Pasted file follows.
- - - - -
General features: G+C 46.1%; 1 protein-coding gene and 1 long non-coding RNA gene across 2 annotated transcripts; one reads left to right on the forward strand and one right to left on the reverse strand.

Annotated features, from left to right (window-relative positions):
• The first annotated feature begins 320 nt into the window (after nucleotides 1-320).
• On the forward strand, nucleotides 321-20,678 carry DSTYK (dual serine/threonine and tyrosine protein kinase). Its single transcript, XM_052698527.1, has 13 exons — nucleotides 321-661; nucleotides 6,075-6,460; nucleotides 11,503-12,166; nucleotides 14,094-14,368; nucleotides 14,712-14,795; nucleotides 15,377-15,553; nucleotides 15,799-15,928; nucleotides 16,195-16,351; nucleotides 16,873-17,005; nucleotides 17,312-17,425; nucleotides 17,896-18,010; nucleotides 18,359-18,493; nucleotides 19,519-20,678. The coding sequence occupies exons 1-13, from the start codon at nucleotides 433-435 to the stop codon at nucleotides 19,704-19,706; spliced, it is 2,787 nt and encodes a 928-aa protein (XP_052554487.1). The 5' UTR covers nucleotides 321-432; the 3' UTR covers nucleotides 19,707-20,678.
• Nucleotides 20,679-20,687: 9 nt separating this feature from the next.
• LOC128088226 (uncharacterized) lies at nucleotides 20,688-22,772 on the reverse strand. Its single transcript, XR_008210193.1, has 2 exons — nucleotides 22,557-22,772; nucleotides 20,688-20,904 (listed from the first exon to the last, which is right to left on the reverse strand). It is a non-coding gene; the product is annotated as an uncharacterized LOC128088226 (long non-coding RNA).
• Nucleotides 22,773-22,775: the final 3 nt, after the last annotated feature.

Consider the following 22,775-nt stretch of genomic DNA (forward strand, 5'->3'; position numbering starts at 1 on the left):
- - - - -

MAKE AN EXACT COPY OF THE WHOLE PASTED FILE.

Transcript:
General features: G+C 46.1%; 1 protein-coding gene and 1 long non-coding RNA gene across 2 annotated transcripts; one reads left to right on the forward strand and one right to left on the reverse strand.

Annotated features, from left to right (window-relative positions):
• The first annotated feature begins 320 nt into the window (after nucleotides 1-320).
• On the forward strand, nucleotides 321-20,678 carry DSTYK (dual serine/threonine and tyrosine protein kinase). Its single transcript, XM_052698527.1, has 13 exons — nucleotides 321-661; nucleotides 6,075-6,460; nucleotides 11,503-12,166; nucleotides 14,094-14,368; nucleotides 14,712-14,795; nucleotides 15,377-15,553; nucleotides 15,799-15,928; nucleotides 16,195-16,351; nucleotides 16,873-17,005; nucleotides 17,312-17,425; nucleotides 17,896-18,010; nucleotides 18,359-18,493; nucleotides 19,519-20,678. The coding sequence occupies exons 1-13, from the start codon at nucleotides 433-435 to the stop codon at nucleotides 19,704-19,706; spliced, it is 2,787 nt and encodes a 928-aa protein (XP_052554487.1). The 5' UTR covers nucleotides 321-432; the 3' UTR covers nucleotides 19,707-20,678.
• Nucleotides 20,679-20,687: 9 nt separating this feature from the next.
• LOC128088226 (uncharacterized) lies at nucleotides 20,688-22,772 on the reverse strand. Its single transcript, XR_008210193.1, has 2 exons — nucleotides 22,557-22,772; nucleotides 20,688-20,904 (listed from the first exon to the last, which is right to left on the reverse strand). It is a non-coding gene; the product is annotated as an uncharacterized LOC128088226 (long non-coding RNA).
• Nucleotides 22,773-22,775: the final 3 nt, after the last annotated feature.

Consider the following 22,775-nt stretch of genomic DNA (forward strand, 5'->3'; position numbering starts at 1 on the left):